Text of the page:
Thailand: Attack of the Monkeys

Upon arriving in Phi Phi Island on a hot day – just kidding, it’s always bloody hot in Thailand – the heat started messing with my head while my sight exploded into shapes, colours and light; my hallucinations led me to believe I was in paradise. I drank some water, shook my head and rubbed my eyes in disbelief. I was wrong, that’s exactly what Ko Phi Phi Don looks like… turquoise clear waters, blonde-bleach beaches and limestone cliffs jutting out of the sea are the closest to Heaven I’ll ever be. 

After dropping our stuff at the hotel and booking our scuba diving adventure, we crossed the isthmus from the main beach, Tonsai Bay, to the other – Loh Dalam Bay, one of the most beautiful beaches in Ko Phi Phi, where limestone cliffs frame the emerald waters of the bay.

Under the heat of the tropical sun, we made our way along the white sandy beach in search of a longtail boat we could charter to take us around the archipelago. After inquiring about prices and feeling like we were on the verge of getting scammed, we skipped to plan B which was renting a kayak to Monkey Beach. We found some people sitting on the beach that would rent the kayaks but they had nowhere to leave our stuff. You know what they say about losing your passport in Thailand… Just don’t!


We had already made up our minds to go back to the hotel when I spotted a small bar at the end of the bay. You remember how Homer Simpson gets when he sees a donut? Combine Homer with Ice Age’s Scrat chasing the nut and that equals thirsty tourists in sunny Ko Phi Phi.


I switched to robot mode and left my friend behind as I rushed to the bar. I know, shame on me! There were two half-naked bartenders – no, I wasn’t hallucinating again – and two other white people sitting there. They spotted me from afar – they probably hadn’t had any customers in a while or I looked like I was going to eat them – and they greeted me in the friendliest way you can imagine that doesn’t involve any physical contact.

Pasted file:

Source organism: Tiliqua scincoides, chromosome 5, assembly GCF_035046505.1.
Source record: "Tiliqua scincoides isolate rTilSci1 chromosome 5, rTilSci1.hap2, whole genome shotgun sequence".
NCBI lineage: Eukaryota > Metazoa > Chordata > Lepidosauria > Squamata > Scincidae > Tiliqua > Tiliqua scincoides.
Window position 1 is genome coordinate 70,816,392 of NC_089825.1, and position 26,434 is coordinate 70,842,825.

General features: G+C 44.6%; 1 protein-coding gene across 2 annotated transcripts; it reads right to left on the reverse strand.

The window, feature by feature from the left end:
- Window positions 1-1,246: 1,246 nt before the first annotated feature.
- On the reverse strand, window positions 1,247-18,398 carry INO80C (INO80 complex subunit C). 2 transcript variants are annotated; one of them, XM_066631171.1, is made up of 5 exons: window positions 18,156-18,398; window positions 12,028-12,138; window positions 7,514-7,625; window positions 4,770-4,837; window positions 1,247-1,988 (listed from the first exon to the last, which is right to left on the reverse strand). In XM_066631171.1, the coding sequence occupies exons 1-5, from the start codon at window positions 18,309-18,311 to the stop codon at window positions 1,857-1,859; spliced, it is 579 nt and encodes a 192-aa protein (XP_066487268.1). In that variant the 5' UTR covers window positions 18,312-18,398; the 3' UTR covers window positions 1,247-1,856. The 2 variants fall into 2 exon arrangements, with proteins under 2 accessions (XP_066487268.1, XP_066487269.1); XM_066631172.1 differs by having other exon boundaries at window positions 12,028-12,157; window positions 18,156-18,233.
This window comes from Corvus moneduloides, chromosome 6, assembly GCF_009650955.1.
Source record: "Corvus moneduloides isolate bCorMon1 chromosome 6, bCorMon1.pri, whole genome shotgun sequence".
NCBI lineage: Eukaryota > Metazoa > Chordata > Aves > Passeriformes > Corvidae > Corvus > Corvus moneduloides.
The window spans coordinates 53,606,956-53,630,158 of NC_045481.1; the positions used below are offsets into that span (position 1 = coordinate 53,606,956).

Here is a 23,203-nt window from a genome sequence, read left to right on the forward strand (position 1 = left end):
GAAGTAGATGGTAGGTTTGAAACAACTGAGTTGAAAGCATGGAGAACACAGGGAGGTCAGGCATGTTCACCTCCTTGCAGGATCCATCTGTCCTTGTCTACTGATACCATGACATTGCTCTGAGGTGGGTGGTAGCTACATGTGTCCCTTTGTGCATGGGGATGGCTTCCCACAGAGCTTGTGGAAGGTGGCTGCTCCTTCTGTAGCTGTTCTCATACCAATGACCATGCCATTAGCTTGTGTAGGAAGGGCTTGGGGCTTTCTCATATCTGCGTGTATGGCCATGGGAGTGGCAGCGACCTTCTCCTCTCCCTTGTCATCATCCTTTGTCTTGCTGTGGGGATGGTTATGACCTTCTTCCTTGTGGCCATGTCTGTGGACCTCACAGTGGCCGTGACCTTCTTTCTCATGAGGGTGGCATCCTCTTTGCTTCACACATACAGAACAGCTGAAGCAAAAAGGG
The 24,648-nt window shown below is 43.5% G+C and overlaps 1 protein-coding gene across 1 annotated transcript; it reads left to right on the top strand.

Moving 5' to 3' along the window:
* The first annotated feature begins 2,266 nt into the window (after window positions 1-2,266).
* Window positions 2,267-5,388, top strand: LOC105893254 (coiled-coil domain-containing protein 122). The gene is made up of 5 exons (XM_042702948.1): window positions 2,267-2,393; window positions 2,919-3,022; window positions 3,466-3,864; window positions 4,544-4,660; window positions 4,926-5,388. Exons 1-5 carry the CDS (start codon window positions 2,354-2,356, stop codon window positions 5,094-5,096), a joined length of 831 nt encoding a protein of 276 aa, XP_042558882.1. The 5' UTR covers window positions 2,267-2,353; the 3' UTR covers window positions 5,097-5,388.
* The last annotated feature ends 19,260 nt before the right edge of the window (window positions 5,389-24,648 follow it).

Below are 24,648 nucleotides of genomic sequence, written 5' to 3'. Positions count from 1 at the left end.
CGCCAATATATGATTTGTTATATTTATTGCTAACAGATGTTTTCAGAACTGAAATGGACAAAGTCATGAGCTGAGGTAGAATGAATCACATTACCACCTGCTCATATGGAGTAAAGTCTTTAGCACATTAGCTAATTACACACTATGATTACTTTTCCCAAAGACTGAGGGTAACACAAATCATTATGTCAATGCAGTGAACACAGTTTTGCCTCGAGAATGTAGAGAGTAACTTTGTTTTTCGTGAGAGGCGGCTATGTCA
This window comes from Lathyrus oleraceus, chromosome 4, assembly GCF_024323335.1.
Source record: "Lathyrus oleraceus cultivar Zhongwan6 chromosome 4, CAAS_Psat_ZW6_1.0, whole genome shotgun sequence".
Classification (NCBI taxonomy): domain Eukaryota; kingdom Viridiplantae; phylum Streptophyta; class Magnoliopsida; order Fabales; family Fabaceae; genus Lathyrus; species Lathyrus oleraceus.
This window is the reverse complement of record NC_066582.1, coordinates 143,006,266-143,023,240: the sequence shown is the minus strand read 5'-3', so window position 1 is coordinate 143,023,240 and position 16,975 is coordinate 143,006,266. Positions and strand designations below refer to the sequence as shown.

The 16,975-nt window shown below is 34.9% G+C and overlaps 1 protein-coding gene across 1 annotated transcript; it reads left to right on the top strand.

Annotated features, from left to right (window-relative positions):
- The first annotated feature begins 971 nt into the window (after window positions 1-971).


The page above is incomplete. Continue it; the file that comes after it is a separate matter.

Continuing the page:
Although they weren’t wearing enough clothes for me to tell if they were hippies or hipsters, once they started talking about the vibe of the place, I made up my mind: they were just surfers. One of them was Australian, while the other three were Brits, out of which two owned the company (bar and scuba diving centre). They were extremely friendly and not only gave us travel advice but also solved the problem we had at hand as they offered us a kayak to reach Monkey Beach and a place to store our belongings. It was all very cheap: 100 Bahts each (about US$3). 

We were in the middle of negotiations when two Swedish guys sat next to us (it’s a small beach bar) and proved there must have been something in the air *jokes* because we made friends at once and invited them to go kayaking with us. When I added one of the Swedish guys on Facebook, I found out he knew my brother and had even stayed at my family home in Málaga! Whaaaat! It’s a small world after all, folks. It’s a small, small world. Afterwards, they introduced us to their friend, Frida; right then and there we didn’t know how much the world would owe to one girl. But let’s not get ahead of ourselves.


The five of us paddled across the bay in northwest direction for about 15 minutes until we came across the hidden cove of Ao Ling (Monkey Beach), home to a colony of cheeky monkeys who climb onto visitors’ arms, legs, heads – you name it – in search of something to eat. We observed them as they played with other tourists while the latter took selfies with the cute animals.